The city is divided into 11 districts. Six of those districts (Pointe-au-Père, Sainte-Blandine, Rimouski-Est, Sainte-Odile-sur-Rimouski and Le Bic) were small communities but were merged within Rimouski in 2002, except for Le Bic, which was merged in 2009. The municipal council is composed of the mayor and eleven councillors, each one representing a district.
One of Rimouski's primary economy field is the maritime sector. Welcoming students at the Institut maritime du Québec (IMQ), which offer exclusively marine-related programs of studies. Rimouski is also the home of many marine research centres, such as the Institut des sciences de la mer, the Centre de recherche sur les biotechnologies marines (CRBM) and the Centre interdisciplinaire de développement en cartographie des océans (CIDCO).
Rimouski is also home to the headquarters of the St. Lawrence Global Observatory (SLGO) , an inter-institutional group seeking to provide, through its Internet portal, an integrated and rapid access to data and information concerning the global ecosystem of the St. Lawrence, in order to promote sustainable management.
Rimouski has an active cultural life, being the host of the festivals like Festi Jazz International since 1982, the Grandes fêtes du St-Laurent, a familial musical event taking place the first week-end of July and an international films festival, the Carrousel international du film de Rimouski.
In November, the town is the host of the yearly Salon du Livre de Rimouski, the oldest event of the kind in the province of Quebec. It was created in 1964 by a group of women with a passion for literature, who wished to make literature more accessible to young readers. Every year, more than 125 authors from the region and its surroundings participate in the event, and over 300 Quebec Publishers distribute about 75 stands among themselves. Supported by Canada Heritage, the Canada Council of the Arts, the Society of development of the cultural companies of Quebec and the city of Rimouski, the event attracts more than 8000 visitors per year.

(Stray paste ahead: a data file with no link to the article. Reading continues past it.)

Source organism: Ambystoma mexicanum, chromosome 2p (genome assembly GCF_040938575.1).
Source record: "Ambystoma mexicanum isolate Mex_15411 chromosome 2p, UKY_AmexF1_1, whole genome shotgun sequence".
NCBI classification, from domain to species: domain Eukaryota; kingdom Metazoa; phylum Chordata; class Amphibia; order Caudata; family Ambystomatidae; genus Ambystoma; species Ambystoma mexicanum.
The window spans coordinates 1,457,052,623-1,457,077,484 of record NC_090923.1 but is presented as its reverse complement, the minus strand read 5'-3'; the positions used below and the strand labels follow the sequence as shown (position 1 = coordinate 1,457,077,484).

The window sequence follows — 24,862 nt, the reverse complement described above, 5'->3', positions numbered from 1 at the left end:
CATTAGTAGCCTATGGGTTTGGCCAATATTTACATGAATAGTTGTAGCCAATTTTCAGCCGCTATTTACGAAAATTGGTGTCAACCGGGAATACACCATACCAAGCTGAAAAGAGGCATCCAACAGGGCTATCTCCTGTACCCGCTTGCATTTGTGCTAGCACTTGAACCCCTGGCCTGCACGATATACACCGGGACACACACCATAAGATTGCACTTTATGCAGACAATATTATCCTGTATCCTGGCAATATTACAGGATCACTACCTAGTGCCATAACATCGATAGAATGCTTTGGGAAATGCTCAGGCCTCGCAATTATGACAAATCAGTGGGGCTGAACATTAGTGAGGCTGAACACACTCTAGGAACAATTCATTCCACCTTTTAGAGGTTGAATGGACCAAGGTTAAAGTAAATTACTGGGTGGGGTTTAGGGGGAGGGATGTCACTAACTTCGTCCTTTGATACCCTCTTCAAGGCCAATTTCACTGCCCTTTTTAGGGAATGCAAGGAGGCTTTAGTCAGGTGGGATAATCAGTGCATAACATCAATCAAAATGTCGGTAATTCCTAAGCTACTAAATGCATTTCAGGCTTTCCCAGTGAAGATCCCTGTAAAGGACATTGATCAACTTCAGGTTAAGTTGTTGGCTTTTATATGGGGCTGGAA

One of the town's main tourist attractions is the Site historique maritime de la Pointe-au-Père, which features an exhibit on the RMS Empress of Ireland disaster and the Pointe-au-Père lighthouse. The museum commemorates the most fatal shipwreck after the Titanic tragedy in the 20th century.
There is a municipal airport (IATA airport code YXK) that serves only for merchandise. The city is also served by the regional airport (YYY) in nearby Mont-Joli, 35 km to the east of Rimouski, with daily passenger flights to Quebec City, Montreal, and other destinations.
Between April and October, the CNM Evolution, a ferry service, operates across the Saint Lawrence River between Rimouski and Forestville, Quebec. This ferry is the fastest in the province of Quebec, crossing the river in only 55 minutes.
The town is also enthusiastic about sporting events. Since 1995, the town has been home to a QMJHL team, the Rimouski Océanic. The town hosted the Jeux du Québec in 2001 and was the host of the Memorial Cup Tournament in 2009.